Outpatient Surgery Magazine

Date Published: 
November 2002

The Trouble with PK

Barry Friedberg, MD, is taking PK prime time. The self-proclaimed King of Cosmetic Surgery Anesthesia was last seen giving away pens and Post-It notes from his booth at the American Society of Anesthesiologists Meeting. He has hired not one but two publicists to tell the world why his patients like their surgery but love their anesthesia, erected a shrine to his Propofol-Ketamine technique at doctorfriedberg.com and launched an on-site anesthesiology consulting business.

Yet it seems that the louder he shouts from the rooftops that outpatient surgery patients are "getting less-than-wonderful anesthesia when wonderful exists," the more his colleagues cover their ears. "I’m challenging a deeply held belief system, so I’ve taken a lot of guff," says Dr. Friedberg, tan and trim at 53. The response to PK thus far has been cold-shoulder cool, in large part because Dr. Friedberg’s colleagues are reacting more to his bombastic personality than to his proposition of gentler, kinder, opioid-free anesthesia that he claims virtually eliminates PONV.

"He’s amusing," says one prominent anesthesiologist. "He makes some good claims, but they’re not backed by controlled studies. Where is the evidence that PK works? Ask him if he’d use PK on a lap cholecystectomy." (No, he wouldn’t, but Dr. Friedberg says PK extends beyond cosmetic surgery to such cases as hernia repair, breast surgery and gyn laparoscopy.)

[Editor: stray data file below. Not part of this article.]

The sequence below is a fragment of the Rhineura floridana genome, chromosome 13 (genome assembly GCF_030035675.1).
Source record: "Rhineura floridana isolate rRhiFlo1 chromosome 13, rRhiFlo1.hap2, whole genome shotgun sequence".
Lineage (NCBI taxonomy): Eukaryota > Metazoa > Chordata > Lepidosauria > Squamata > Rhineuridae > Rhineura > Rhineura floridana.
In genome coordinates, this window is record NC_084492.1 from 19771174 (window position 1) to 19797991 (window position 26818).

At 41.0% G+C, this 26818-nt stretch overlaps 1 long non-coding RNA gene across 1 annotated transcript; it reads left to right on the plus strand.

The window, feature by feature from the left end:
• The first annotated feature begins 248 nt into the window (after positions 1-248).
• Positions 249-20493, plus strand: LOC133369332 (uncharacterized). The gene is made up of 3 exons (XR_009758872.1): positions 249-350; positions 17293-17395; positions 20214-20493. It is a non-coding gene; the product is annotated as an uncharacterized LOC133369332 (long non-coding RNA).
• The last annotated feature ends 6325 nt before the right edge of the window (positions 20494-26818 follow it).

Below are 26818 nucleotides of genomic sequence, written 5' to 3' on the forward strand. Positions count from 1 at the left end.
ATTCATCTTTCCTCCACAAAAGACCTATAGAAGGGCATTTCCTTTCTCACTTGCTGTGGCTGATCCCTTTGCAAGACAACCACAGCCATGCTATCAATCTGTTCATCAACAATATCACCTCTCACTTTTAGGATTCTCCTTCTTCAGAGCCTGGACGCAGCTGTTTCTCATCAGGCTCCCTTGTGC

The PK technique (see "How to Administer PK" on page 5) is controversial — ketamine, after all, is a hallucinogenic street drug with a well-earned bad reputation — and Barry Friedberg is full of swagger and, some would say, himself. But before you dismiss the man and his method, hear this: In the 10 years that Dr. Friedberg has been using the PK technique in his office-based plastic surgery practice, he says only 13 of 2,680 patients (0.5%) have experienced PONV. Plus, he says his patients come to quickly, almost refreshed — not wrung out, hung over or in pain.

"How difficult do you want to make simple cases?" he asks. "PK is minimal trespass. It’s Anesthesia Lite."

Website Development by Regency Web Service

Web Development by Nicholas Alipaz, in conjuction with Regency Web Service